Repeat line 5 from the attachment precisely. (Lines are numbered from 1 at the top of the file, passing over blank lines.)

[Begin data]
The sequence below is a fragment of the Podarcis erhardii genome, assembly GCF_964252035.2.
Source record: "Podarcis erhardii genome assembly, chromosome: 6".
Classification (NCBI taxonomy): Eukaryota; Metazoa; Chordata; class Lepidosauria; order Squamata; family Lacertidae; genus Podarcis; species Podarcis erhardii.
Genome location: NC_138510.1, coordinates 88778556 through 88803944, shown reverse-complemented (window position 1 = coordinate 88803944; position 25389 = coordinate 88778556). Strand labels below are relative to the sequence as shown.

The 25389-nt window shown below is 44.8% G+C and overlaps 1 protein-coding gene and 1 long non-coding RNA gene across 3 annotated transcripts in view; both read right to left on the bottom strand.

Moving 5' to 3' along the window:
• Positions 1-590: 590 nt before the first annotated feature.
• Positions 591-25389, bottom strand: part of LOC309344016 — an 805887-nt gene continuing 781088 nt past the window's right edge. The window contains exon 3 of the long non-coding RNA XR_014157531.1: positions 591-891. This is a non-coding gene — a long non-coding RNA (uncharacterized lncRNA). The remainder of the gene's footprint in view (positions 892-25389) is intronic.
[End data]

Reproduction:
The 25389-nt window shown below is 44.8% G+C and overlaps 1 protein-coding gene and 1 long non-coding RNA gene across 3 annotated transcripts in view; both read right to left on the bottom strand.